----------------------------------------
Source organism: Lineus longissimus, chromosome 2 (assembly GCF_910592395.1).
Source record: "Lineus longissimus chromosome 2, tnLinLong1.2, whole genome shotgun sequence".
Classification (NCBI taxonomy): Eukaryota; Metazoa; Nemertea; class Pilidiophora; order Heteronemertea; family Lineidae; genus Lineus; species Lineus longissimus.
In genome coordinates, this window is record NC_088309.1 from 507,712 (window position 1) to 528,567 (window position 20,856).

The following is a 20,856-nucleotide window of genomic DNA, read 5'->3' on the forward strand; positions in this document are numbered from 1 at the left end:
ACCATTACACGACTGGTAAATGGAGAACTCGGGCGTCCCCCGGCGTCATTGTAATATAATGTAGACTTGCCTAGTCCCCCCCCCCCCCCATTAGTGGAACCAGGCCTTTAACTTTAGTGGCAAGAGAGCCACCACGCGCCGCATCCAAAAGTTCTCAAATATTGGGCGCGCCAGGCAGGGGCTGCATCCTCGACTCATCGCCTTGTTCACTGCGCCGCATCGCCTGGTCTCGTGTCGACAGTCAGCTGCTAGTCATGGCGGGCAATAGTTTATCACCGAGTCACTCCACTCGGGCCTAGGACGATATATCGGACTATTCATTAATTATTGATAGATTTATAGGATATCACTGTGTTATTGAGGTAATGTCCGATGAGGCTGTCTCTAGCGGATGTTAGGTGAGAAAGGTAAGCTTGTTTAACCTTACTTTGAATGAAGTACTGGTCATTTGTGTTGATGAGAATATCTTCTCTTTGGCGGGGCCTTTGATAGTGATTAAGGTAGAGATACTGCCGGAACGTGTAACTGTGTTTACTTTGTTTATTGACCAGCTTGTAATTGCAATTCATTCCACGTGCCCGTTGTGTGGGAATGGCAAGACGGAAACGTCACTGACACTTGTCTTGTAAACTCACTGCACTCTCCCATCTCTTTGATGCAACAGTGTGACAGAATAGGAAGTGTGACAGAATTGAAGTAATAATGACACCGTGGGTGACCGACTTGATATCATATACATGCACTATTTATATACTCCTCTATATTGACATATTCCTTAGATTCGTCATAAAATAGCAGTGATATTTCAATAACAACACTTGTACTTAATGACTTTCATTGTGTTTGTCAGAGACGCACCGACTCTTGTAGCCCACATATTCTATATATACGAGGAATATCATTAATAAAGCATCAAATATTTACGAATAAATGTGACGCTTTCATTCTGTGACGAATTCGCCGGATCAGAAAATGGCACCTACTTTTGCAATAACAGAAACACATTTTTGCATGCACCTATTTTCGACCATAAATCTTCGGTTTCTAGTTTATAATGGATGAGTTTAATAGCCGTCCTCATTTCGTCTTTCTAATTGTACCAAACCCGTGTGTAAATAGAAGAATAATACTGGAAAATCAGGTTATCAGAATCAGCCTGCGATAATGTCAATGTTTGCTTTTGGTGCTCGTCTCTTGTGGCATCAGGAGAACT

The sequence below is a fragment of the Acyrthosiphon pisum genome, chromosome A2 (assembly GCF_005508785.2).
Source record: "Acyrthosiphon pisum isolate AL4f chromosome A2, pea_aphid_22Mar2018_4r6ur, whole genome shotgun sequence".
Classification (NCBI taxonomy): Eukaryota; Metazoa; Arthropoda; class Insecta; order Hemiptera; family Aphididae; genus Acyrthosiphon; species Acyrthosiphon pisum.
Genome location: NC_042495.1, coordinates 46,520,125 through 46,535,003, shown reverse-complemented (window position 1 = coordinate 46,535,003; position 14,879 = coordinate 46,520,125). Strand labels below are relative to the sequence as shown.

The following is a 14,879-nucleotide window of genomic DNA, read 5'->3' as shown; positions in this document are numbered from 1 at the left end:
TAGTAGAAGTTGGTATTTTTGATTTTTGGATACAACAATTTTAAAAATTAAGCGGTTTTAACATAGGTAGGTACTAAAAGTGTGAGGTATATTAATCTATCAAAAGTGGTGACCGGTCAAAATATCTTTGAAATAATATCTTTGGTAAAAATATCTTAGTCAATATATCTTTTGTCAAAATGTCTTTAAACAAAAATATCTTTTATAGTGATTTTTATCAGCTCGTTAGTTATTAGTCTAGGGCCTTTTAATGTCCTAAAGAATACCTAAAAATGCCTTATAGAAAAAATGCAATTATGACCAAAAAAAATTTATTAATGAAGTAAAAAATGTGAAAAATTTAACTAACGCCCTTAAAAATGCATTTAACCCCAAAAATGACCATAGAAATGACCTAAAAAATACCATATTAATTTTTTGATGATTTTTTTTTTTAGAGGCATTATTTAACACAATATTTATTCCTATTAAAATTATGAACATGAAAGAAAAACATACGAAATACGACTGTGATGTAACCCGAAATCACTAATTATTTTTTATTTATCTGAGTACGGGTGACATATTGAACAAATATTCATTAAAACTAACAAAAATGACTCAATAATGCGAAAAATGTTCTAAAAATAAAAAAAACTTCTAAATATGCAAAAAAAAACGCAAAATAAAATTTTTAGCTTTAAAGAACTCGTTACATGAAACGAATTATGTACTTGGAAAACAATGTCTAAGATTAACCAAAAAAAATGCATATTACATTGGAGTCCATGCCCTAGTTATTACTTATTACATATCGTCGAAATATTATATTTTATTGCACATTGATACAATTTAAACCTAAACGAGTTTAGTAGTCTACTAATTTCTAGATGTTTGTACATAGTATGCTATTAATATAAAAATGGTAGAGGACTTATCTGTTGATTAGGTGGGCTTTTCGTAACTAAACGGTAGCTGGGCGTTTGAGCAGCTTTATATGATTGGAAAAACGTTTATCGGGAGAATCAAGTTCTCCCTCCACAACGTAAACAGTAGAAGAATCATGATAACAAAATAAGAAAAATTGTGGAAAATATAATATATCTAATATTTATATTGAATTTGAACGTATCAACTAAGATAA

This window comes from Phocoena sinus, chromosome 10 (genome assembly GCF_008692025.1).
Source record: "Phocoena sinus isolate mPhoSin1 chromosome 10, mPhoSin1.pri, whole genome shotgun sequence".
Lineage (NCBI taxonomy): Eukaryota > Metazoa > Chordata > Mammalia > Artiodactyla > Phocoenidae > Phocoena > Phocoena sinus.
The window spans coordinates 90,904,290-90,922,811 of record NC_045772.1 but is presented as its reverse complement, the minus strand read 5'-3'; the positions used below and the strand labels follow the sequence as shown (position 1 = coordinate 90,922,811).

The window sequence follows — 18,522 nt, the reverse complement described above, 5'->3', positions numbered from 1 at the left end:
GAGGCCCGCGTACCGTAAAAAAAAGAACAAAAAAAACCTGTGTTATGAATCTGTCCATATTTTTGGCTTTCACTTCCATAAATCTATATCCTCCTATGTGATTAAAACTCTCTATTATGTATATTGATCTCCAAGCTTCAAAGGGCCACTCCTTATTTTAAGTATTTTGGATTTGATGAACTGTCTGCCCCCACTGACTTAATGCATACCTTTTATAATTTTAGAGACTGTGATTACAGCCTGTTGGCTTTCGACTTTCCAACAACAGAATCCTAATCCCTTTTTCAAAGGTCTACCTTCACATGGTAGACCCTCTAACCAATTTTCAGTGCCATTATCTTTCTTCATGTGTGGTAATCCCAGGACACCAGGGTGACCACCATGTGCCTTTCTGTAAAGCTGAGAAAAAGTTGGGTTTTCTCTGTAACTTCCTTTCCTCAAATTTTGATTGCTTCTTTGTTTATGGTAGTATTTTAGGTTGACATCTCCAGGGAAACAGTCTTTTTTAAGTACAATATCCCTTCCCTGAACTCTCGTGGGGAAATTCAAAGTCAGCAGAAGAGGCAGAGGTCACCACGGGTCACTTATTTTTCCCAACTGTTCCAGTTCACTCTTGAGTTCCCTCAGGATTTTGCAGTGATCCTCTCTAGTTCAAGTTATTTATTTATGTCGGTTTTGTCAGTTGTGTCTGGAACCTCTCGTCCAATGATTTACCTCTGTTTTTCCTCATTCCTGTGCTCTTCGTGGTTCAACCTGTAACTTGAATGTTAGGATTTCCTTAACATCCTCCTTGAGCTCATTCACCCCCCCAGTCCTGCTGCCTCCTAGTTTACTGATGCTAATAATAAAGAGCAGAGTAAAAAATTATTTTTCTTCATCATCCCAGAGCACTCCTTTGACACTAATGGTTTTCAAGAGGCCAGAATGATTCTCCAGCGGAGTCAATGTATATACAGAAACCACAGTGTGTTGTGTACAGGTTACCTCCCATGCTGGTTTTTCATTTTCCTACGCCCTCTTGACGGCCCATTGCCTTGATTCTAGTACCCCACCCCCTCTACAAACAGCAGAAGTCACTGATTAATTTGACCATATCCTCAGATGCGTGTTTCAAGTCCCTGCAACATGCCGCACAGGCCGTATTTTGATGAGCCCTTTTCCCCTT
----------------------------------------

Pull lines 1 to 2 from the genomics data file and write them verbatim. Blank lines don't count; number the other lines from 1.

Source organism: Lineus longissimus, chromosome 2 (assembly GCF_910592395.1).
Source record: "Lineus longissimus chromosome 2, tnLinLong1.2, whole genome shotgun sequence".